Nano-sized particles, big medical potential

With his recently published book, Monash University Malaysia’s Dr Mohd Ezharul Hoque Chowdhury hopes to shed light on the fascinating possibilities of using nano-sized particles in medical treatment.

Dr Mohd Ezharul Hoque Chowdhury

Could nanotherapeutics provide the silver bullet to cure cancer?

While research of nano-sized particles in medical treatment is still in its early days, Dr Mohd Ezharul Hoque Chowdhury, Associate Professor of Biomedical Sciences at the Jeffrey Cheah School of Medicine and Health Sciences, Monash University Malaysia, is currently exploring that possibility.

Ezharul used his patented pH-sensitive, biodegradable carbon apatite nanoparticles to deliver chemotherapy drugs to breast tumours in mice. The results are highly promising – there was significant tumour reduction as a result of an increase uptake of the drug by the cancerous cells, according  to his published research paper.

In his another recent research paper, Ezharul explores the therapeutic potential of small interfering ribonucleic acid (siRNA) and the beneficial roles of the nanoparticles as siRNA carriers to block the formation of harmful ROS1 protein, which is linked to stimulating cancer.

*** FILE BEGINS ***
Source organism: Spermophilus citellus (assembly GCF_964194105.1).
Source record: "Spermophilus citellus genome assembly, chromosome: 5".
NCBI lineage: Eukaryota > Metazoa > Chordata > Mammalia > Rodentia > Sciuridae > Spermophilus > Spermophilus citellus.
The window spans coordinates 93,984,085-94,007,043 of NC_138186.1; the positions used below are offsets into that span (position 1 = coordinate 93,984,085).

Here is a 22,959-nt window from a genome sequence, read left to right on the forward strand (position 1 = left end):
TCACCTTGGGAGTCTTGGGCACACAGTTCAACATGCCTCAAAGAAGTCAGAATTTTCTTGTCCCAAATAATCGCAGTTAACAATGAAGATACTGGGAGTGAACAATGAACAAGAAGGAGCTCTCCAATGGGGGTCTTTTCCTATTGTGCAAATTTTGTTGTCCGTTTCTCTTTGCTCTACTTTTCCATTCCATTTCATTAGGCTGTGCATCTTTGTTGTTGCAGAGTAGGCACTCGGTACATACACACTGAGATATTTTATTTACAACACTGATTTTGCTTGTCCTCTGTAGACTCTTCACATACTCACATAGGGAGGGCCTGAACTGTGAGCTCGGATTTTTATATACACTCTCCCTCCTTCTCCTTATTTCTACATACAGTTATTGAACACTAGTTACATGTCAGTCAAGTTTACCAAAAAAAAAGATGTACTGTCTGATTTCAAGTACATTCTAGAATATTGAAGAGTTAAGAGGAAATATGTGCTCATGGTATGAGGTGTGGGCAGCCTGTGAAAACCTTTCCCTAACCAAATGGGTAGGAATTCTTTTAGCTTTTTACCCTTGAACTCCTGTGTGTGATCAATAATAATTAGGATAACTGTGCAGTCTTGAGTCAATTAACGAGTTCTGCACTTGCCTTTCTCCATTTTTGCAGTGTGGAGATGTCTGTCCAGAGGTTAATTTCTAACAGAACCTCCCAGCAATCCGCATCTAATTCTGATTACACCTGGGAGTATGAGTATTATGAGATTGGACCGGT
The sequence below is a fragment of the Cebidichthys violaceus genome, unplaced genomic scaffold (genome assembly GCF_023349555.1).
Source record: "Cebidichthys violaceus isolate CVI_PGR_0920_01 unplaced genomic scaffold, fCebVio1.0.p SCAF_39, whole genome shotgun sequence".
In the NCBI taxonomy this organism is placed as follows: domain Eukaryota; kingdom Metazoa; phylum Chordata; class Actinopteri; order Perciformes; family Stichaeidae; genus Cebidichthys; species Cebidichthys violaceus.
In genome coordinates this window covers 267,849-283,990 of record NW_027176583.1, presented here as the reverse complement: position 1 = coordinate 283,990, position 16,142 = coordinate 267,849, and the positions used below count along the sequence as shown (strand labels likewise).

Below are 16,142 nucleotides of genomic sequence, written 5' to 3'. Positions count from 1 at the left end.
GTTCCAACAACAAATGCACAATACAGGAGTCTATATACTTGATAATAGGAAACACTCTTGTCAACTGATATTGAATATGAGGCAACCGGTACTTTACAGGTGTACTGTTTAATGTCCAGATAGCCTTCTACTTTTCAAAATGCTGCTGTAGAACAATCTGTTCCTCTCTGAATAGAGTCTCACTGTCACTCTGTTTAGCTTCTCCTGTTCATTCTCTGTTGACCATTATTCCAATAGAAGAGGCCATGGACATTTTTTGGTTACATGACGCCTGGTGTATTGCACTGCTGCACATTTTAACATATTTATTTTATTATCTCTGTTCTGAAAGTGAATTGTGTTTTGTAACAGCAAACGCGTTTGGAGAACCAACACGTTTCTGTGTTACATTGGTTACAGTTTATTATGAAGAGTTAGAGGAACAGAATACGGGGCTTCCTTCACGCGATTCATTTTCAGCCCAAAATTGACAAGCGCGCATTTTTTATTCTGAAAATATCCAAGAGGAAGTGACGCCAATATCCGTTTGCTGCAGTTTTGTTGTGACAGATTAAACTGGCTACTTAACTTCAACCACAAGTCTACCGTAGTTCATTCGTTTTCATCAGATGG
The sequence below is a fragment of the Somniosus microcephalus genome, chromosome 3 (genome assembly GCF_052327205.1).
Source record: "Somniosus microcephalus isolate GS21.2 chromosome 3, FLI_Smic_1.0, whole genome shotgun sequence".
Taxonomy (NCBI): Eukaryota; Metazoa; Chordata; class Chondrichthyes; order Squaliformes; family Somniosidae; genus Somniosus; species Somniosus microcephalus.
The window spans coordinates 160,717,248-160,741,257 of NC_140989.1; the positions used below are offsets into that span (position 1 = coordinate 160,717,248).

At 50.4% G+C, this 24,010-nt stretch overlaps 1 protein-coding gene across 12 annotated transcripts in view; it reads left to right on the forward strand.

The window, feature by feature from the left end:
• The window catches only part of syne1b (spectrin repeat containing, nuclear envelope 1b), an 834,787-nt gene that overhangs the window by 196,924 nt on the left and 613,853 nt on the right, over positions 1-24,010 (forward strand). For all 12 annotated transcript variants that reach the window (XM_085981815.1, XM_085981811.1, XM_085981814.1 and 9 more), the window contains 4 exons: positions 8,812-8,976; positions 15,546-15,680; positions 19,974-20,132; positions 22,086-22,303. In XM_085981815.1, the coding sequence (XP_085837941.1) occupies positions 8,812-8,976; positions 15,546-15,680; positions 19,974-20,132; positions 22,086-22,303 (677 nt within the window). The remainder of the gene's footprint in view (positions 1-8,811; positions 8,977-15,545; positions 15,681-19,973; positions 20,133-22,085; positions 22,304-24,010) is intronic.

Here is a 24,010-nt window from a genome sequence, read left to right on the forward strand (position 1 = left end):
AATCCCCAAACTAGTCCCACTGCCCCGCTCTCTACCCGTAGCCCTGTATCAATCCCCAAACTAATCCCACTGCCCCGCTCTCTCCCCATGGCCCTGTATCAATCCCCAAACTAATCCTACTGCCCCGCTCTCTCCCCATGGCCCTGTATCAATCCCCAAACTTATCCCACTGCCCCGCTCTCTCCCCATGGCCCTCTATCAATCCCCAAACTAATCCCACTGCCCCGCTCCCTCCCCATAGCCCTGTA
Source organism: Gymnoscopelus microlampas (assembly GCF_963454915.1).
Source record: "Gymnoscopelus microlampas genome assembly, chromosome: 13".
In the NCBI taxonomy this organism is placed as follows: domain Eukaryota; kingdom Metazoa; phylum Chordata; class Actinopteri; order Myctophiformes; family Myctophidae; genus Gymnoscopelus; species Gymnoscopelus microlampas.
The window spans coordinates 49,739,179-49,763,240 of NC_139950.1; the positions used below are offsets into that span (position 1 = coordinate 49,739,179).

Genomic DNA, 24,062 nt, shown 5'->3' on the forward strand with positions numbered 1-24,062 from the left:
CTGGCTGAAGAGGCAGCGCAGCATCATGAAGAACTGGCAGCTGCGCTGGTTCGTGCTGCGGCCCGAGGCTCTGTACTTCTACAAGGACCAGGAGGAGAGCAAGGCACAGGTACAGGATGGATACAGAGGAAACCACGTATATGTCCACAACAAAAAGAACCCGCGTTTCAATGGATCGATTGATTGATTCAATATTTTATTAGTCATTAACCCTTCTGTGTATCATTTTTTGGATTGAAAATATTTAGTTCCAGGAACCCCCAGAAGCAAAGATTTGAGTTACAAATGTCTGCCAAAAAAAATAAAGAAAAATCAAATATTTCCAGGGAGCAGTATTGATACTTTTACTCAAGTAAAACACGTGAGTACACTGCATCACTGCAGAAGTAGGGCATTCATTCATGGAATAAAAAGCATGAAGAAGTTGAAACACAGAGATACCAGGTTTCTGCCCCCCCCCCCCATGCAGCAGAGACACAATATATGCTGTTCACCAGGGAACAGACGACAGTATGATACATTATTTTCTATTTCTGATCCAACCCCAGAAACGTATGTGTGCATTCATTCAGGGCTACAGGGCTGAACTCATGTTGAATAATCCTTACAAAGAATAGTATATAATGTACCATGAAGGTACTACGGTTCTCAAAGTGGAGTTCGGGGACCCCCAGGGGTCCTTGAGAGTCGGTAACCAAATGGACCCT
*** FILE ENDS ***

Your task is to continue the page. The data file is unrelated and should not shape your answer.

He believes that nanotherapeutics – the multi-disciplinary field harnessing nanotechnology in drug formulation to treat diseases – will reshape the world of medicine, as it overcomes the limitations faced by traditional medicine.

How small nano particles make a big difference

The problem with traditional medicine is that when small drugs enter the body, it is homogenously distributed through the blood – there is no targeted delivery to specific cells and there is greater loss of the drug.

For greater effectiveness, the drug would have to be administered in larger dosages, which results in more adverse side effects and potential damage to healthy tissue.

Nanoparticles refer to particles roughly between 1 and 100 nanometres in size, with a nanometer measuring a billionth of a metre (0.000000001m). Due to their submicroscopic size, they have unique characteristics, such as a larger surface area to volume ratio than particles of a larger size, rendering  them more reactive.

Different drugs can be attached to nanoparticles, as their size and surface can be modified easily to be used either for passive or active drug targeting.

Changing the chemistry of the bond linking the drug to the nanoparticle, one can prevent leakage of the drug during the transportation and control its release into the target site within the body.

Controlled distribution and slow clearance of the drug from the body also increases the effectiveness of the drug and produces fewer side effects.

A comprehensive take on nanotherapeutics

With his recently launched book, Nanotherapeutics: From Laboratory to Clinic, Ezharul aims to present a clear, comprehensive view of what nanotherapeutics is all about – from design and fabrication to final development.